Remember the opening of the first Transporter movie, in which a well-suited Jason Statham drives a car, picks up some bank robbers, a car chase occurs that finishes with his car landing on the top of a car holder? I didn’t, because I am still mesmerised by the opening car chase of Drive, which is infinitely better than any Statham movie out there. If you’ve seen one of the many posters of Ryan Gosling looking like Patrick Swayze in Dirty Dancing, along with the pink-coloured title, there is more to this actor than just being a heartthrob.
Gosling plays the unnamed Driver, who at daytime is a Hollywood stuntman, but at night he is a courier for criminals. When he finds comfort towards his neighbour Irene (Carey Mulligan) and her son, his life is turned upside down, with the return of her husband Standard (Oscar Isaac). When the Driver helps Standard with a heist it goes wrong and the Driver’s life, as well as his newly-found friends lifes, are in jeopardy.
While the plot may not be as complex as last week’s release of Tinker Tailor Soldier Spy, in the hands of Pusher director Nicolas winding Refn, we see what could be (as the posters say) “the year’s coolest movie”. Based on the book by James Sallis, Drive was originally going to be directed by Neil Marshall, who would’ve made it more as an exploitation flick. There is no doubt that the film has an exploitation edge due to its stripped-down structure and simple plot, but the Danish director brings his arthouse sensibility to this violent tale.
Now, of course, the film does reference crime films from the 70s and 80s, such as Bullitt being a key influence. However, the closest comparison would be William Friedkin’s terrific To Live and Die in LA, as there are action sequences that are both stylish and violent, car chases set within Los Angeles which is like a driver’s playground. There is even a soundtrack which although is modernly composed, sounds slightly Wang Chung.
However, this is its own piece, thanks to Refn’s transcending direction. What we see here is one of the best depicted visions of Los Angeles to challenge the works of Michael Mann such as Heat and Collateral. At night, the city is a dark brooding place with neon lights, but with the music of Cliff Martinez being played, there’s something quite angelic about the driving sequences.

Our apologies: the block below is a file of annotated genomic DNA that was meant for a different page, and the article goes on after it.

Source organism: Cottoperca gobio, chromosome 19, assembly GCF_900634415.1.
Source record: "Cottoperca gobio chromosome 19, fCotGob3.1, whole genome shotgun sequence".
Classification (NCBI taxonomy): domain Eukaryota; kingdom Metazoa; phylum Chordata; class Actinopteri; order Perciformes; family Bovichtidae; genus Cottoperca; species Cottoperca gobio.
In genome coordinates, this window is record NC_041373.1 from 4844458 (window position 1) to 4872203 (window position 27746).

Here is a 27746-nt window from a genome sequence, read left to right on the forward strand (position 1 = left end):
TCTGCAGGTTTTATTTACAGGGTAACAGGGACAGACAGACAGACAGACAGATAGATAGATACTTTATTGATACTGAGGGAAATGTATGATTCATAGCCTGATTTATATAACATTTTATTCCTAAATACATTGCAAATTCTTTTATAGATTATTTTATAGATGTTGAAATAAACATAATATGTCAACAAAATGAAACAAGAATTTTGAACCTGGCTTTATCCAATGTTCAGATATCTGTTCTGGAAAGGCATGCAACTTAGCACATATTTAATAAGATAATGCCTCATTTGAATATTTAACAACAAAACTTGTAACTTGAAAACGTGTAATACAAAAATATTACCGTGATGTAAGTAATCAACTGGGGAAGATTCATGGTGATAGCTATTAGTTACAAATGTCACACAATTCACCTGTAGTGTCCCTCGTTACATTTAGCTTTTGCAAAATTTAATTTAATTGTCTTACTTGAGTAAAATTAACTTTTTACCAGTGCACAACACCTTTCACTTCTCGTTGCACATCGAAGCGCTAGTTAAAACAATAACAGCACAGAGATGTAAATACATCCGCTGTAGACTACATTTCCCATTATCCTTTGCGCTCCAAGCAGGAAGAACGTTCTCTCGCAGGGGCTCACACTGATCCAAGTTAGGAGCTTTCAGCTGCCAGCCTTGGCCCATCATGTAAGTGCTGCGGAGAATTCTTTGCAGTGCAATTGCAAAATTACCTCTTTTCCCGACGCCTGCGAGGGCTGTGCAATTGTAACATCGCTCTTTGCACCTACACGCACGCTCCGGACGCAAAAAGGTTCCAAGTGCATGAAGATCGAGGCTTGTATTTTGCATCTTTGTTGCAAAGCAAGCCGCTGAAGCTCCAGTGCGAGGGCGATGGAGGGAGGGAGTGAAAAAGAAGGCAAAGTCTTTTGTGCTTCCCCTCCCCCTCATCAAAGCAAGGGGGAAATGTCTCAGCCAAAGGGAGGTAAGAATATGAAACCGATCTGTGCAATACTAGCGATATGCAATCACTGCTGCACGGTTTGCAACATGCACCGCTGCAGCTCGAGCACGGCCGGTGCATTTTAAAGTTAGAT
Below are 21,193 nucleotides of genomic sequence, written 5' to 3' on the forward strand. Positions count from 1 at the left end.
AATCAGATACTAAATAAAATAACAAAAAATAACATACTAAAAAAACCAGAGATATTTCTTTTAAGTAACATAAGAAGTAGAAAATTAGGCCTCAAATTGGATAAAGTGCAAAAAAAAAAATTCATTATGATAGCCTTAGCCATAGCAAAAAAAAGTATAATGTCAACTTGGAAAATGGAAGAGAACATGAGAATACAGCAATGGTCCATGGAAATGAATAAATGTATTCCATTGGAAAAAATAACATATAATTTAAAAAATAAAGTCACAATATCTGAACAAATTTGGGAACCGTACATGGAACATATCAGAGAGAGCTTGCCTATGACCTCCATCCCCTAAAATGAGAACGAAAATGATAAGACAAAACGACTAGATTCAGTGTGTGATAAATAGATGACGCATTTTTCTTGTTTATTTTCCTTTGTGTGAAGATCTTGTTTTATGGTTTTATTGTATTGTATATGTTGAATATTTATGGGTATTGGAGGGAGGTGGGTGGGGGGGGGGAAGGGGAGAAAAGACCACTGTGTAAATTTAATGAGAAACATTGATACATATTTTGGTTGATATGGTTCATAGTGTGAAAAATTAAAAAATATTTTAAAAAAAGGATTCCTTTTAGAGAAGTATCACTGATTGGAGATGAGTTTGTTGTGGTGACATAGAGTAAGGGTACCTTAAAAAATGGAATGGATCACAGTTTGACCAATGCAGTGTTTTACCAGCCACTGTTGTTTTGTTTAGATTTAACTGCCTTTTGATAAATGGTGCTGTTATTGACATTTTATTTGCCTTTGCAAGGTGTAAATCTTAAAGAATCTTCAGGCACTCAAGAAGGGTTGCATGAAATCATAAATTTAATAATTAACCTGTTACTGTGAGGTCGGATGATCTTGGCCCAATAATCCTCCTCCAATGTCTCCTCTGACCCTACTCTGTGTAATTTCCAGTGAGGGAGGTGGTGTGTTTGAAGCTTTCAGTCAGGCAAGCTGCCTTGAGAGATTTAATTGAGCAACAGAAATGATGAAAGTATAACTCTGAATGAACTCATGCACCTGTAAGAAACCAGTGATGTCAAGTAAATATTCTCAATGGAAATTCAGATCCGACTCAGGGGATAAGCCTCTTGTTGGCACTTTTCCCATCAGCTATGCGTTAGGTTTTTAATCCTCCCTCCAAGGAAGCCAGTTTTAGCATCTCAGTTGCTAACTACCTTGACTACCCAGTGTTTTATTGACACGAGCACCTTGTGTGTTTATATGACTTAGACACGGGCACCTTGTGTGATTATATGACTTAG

As the anonymous protagonist who doesn’t talk much, Ryan Gosling gives a tour-de-force performance. With his expressionless face, he expresses various sides to his role as you can feel sympathy towards his friendship with Irene, but then you become scared at his night job where he expresses his violent side. Gosling’s chemistry with Carey Mulligan is not one based on dialogue, but more on eye contact as they clearly love each other, but can’t express it due to the commitments of their own lives.
Surrounding the two central players is an astonishing supporting cast including Ron Hellboy Perlman who despite being at his most sinister in years, his character is looked upon as a weakling and tries to amp his professionalism which puts every one’s life in danger. Having played the loveable buffoon so many times, that’s not how we see Albert Brooks here. You don’t want to be in his presence because in one violent sequence, he stabs someone in the eye with a plastic fork. One quick mention, the always terrific Bryan Cranston from Breaking Bad truly shine.
From the first and last image, Drive is a masterpiece which may seem like an exploitation actioner with A-List credentials, however it is something extraordinarily artistic, thanks to the masterful direction of Mr Refn.
DIRECTOR: NICOLAS WINDING REFN
SCREENWRITER: HOSSEIN AMINI
STARRING: RYAN GOSLING, CAREY MULLIGAN, BRYAN CRANSTON, CHRISTINA HENDRICKS, RON PERLMAN, ALBERT BROOKS
COUNTRY: UNITED STATES
RUNTIME: 100 MINS